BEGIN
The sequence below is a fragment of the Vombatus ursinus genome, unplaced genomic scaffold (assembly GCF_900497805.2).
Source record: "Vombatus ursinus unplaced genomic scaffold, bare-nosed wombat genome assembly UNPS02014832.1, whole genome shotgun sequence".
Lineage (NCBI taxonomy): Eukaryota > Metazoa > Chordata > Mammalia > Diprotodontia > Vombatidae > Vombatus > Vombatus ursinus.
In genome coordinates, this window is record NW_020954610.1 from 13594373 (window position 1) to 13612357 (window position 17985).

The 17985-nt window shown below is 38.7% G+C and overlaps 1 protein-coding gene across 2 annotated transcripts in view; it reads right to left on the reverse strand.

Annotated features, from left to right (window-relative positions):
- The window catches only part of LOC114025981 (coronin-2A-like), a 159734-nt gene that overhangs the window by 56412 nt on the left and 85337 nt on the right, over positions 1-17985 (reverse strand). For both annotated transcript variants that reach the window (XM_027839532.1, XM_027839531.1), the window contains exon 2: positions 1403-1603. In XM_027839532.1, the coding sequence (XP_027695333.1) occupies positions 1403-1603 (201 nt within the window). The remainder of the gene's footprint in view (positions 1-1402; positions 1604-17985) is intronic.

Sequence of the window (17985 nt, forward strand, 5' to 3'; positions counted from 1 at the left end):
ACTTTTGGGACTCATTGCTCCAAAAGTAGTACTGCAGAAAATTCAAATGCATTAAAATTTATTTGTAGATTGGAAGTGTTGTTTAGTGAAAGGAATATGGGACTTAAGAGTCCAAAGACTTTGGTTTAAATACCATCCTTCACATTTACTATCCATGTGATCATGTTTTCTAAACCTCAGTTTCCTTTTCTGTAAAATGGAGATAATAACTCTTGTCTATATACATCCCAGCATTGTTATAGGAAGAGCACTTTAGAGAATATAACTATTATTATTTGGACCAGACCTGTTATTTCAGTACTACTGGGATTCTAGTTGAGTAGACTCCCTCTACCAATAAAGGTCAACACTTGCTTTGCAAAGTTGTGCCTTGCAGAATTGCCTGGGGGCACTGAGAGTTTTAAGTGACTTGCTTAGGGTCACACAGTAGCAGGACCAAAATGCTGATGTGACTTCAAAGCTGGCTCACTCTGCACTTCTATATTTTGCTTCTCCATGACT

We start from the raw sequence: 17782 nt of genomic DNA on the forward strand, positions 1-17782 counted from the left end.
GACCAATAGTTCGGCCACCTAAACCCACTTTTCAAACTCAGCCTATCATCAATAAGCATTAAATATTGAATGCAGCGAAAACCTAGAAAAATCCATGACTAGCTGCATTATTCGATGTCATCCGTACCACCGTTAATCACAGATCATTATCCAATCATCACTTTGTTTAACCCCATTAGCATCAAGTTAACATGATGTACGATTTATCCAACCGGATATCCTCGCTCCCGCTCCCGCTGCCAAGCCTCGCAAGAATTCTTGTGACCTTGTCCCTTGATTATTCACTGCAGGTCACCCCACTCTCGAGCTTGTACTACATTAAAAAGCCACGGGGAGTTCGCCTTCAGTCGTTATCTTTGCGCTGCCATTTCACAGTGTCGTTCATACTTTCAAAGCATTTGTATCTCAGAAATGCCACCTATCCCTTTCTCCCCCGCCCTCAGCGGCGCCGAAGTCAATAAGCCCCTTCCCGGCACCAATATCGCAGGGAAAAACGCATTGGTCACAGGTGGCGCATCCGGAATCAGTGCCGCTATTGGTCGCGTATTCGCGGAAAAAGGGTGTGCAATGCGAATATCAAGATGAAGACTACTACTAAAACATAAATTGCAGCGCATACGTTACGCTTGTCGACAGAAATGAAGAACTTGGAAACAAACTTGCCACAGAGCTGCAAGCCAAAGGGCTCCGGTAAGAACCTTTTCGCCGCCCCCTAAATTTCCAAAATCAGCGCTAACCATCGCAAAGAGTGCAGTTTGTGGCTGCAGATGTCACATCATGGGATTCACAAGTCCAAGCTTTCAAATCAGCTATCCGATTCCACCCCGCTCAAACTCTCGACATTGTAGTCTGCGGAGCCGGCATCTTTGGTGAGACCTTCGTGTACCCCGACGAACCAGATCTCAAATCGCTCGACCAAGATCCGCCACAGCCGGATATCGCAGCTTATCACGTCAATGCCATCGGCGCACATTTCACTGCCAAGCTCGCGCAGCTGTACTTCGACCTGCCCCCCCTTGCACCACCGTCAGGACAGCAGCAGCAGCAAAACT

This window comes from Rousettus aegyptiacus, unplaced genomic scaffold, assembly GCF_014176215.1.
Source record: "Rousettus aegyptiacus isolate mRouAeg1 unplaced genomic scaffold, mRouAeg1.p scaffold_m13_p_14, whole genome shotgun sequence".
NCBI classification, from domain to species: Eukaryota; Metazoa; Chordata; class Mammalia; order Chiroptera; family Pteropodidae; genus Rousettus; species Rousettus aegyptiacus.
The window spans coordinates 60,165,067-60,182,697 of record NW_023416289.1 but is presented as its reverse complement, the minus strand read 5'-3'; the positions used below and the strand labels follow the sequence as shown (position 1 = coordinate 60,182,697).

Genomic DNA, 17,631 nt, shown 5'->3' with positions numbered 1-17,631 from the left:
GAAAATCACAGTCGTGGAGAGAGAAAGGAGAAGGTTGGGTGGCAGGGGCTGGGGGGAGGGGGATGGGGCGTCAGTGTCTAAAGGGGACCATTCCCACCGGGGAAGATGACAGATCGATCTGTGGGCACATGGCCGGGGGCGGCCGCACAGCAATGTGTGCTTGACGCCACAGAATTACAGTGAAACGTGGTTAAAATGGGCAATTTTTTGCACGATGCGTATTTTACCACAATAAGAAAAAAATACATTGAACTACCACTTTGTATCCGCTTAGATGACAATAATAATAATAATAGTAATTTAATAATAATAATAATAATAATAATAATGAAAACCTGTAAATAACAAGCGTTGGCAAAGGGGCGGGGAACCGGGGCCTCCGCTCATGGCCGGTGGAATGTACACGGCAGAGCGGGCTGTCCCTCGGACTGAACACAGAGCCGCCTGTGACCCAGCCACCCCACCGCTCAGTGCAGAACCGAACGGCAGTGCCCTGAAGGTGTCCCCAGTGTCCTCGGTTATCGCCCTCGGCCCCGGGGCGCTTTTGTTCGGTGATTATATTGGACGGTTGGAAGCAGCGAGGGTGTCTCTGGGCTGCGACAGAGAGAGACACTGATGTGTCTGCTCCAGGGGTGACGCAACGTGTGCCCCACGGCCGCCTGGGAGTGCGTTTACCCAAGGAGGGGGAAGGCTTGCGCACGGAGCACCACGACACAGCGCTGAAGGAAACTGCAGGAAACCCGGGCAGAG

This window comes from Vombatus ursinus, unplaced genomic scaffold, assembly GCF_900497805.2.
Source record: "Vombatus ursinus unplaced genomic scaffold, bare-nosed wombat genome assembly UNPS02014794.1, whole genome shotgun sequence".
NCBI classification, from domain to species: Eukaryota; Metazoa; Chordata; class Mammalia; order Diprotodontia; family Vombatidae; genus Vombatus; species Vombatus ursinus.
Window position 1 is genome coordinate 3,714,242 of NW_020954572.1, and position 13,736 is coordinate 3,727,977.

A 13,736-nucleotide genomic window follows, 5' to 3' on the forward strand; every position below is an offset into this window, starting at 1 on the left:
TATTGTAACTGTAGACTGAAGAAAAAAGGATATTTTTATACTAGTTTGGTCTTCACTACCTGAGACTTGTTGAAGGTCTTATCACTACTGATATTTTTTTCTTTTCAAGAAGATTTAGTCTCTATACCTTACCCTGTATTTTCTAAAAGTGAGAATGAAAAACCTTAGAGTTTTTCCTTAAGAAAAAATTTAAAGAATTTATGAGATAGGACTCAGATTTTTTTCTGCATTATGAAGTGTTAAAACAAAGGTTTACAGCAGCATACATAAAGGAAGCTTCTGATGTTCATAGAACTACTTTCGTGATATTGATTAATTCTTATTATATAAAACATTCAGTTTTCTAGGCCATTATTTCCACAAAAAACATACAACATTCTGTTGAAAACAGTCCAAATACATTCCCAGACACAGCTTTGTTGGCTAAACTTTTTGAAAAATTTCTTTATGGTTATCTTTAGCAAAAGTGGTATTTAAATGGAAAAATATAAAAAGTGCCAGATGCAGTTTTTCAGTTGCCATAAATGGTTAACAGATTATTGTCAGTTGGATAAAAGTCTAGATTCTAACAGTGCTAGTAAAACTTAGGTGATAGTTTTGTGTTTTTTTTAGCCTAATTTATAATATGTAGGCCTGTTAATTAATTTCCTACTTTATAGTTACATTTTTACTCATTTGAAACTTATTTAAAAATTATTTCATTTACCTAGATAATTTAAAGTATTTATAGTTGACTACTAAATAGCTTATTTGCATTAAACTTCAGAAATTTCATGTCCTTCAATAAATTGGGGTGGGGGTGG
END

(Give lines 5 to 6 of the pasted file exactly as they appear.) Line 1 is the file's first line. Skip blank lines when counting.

The 17985-nt window shown below is 38.7% G+C and overlaps 1 protein-coding gene across 2 annotated transcripts in view; it reads right to left on the reverse strand.

Annotated features, from left to right (window-relative positions):